Emily Dickinson wrote that “biography first convinces us of the fleeing of the Biographed.” And, indeed, for a century and a half, the mystery of Emily Dickinson’s life has evaded many biographers. Her story has instead been hindered by countless myths and stereotypes. Emily the recluse. Emily the woman too shy to publish her work. However, Martha Ackmann’s refreshingly intimate and immensely readable biography about Dickinson doesn’t take the traditional cradle-to-grave approach, and thereby offers us a completely different way of understanding one of America’s most beloved poets. In Ackmann’s account, we are invited to live and experience life from Dickinson’s point of view through the lens of ten important days in her life. We see Dickinson’s ambition as a young girl, her rebellion against gender norms, her battle with blindness, and the important days of her literary career. Most importantly, we meet a woman who made decisions in her life (including her decision to not publish most of her poems) based on her deep and unyielding commitment to living her life as a writer.
Several of these “fevered” days stand out, including the first Ackmann writes about, when we meet fourteen-year-old Emily sitting at her desk writing a letter to her dear friend Abiah (one of the many friends Dickinson had as a young girl). As Dickinson writes, “I can hardly have patience to write. . . I have worlds of things to tell you, and my pen is not swift enough to answer my purpose at all.” We see how even at this young age, Dickinson felt she had a voice inside her that commanded her to write, which she called her “faithful monitor.” Later in the book, we meet Dickinson on a day after she has returned from the intellectual stimulation and freedom of studying at Mount Holyoke Female Seminary to the Dickinson household, only to be yoked again with women’s duties. Dickinson loved her family, especially her brother Austin and her sister Lavinia (Vinnie); however, what she was reacting to was a larger issue, one much bigger than the gender dynamics of her household. Dickinson didn’t agree with the choices she had before her as a woman. Ackmann shows how Dickinson realized that if she married, she would be swallowed by the tasks that consume women’s lives: “God keep me from what they call households.” In a letter to a friend, she wrote about her realization that if she ran her own household, the workload and time spent on household chores would only increase. Dickinson refused to follow gender roles because they did not offer the life she wished to lead. “I really think it requires more discipline of mind and more grace to meet a lady’s duties than a gentleman’s,” Ackman quotes Dickinson. “. . . He has little minutia to attend to. He can rise in the morning and go to his business without hindrance, but it is not so with a lady.” Dickinson, we see, chose to stay in her family home because this choice afforded her the time she needed to write.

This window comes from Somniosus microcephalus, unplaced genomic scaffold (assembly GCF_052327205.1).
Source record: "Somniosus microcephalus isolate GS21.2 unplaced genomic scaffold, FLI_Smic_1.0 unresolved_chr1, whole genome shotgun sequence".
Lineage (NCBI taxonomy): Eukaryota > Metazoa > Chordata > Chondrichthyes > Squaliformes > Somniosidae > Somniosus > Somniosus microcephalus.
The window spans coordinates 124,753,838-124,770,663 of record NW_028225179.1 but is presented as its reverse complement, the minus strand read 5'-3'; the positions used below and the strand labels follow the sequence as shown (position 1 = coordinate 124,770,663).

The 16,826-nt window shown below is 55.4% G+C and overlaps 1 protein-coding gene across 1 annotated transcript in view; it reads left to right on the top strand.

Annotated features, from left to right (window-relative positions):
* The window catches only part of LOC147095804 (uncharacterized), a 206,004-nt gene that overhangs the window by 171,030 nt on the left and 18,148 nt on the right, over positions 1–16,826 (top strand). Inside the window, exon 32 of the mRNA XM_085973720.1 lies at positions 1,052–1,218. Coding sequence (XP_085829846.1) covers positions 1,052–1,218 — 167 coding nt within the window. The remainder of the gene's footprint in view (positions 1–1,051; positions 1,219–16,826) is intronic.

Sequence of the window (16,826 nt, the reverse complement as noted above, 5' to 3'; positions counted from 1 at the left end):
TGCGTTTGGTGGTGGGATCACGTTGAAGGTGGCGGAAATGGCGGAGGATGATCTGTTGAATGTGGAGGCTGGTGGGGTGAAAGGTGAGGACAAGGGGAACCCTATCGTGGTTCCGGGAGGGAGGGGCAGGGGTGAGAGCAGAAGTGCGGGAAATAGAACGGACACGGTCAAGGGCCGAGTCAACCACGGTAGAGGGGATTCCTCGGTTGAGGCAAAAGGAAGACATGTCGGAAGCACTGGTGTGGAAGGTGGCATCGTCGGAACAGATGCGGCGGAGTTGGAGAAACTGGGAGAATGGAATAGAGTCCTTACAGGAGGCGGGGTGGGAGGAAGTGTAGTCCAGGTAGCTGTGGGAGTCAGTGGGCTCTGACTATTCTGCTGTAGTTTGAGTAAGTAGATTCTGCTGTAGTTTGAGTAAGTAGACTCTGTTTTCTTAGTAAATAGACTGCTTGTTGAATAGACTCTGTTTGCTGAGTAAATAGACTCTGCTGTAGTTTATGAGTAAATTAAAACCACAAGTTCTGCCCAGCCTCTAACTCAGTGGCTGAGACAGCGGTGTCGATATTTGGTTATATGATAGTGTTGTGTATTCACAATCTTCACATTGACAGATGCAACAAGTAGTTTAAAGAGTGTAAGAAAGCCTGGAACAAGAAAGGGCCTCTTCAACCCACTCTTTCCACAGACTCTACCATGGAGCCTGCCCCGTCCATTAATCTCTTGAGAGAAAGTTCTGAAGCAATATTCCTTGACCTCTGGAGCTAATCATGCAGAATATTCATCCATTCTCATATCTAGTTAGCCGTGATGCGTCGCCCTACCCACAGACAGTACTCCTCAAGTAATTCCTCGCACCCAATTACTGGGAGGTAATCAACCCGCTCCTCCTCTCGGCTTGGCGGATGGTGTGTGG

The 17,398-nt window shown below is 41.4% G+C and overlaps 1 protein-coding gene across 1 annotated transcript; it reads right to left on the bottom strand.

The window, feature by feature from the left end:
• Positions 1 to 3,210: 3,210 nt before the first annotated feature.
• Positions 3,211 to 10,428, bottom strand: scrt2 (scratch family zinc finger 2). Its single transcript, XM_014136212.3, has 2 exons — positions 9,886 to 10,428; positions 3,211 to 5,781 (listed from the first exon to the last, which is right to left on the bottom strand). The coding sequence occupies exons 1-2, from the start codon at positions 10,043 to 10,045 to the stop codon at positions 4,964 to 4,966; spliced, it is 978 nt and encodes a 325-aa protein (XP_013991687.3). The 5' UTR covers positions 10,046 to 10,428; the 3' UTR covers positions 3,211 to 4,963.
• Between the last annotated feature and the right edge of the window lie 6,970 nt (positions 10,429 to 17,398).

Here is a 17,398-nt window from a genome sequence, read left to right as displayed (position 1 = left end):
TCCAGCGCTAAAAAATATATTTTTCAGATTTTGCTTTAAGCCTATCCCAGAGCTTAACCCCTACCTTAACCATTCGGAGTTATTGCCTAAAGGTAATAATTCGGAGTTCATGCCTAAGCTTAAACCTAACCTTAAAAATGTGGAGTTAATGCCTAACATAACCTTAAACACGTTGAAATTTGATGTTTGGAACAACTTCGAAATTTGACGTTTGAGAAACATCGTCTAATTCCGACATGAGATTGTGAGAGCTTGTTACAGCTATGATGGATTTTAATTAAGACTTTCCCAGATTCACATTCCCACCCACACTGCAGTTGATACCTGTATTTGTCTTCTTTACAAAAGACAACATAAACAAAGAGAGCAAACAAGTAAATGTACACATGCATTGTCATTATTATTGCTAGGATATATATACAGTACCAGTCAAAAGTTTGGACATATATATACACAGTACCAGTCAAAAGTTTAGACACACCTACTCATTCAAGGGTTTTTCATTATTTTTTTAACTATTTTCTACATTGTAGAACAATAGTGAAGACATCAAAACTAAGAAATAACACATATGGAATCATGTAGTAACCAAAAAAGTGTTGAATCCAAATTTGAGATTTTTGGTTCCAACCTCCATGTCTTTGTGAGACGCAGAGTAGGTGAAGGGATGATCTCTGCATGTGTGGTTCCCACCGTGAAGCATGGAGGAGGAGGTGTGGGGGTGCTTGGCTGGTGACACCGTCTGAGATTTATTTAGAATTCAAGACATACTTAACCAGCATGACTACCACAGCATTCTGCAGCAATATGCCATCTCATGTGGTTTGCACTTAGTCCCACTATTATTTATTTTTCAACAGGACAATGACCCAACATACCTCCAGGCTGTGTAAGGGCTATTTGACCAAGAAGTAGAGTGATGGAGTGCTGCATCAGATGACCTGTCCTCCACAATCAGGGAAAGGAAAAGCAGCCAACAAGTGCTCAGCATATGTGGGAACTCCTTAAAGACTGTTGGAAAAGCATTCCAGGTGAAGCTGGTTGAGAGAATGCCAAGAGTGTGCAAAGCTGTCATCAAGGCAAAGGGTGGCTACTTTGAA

The structure of this biography also allows us to bear witness to Dickinson’s first publications and her meetings with some of the most important people in her life, including Thomas Wentworth Higginson, who became her closest literary advisor, one of the few she trusted while she was alive. Ackmann uses the details found in Dickinson’s letters and Higginson’s many accounts of their first meeting to recreate the scene, one in which Higginson seems awed and aware that Dickinson is like no other poet he has ever met. He describes her russet hair, her plain looks and her striking white dress, but most importantly, he depicts the poet’s mind: “Emily was remarkable,” Ackmann writes. “Brilliant. Candid. Deliberate. Mystifying. After years of waiting, he was finally sitting across from Emily Dickinson of Amherst, and all he wanted to do was listen.”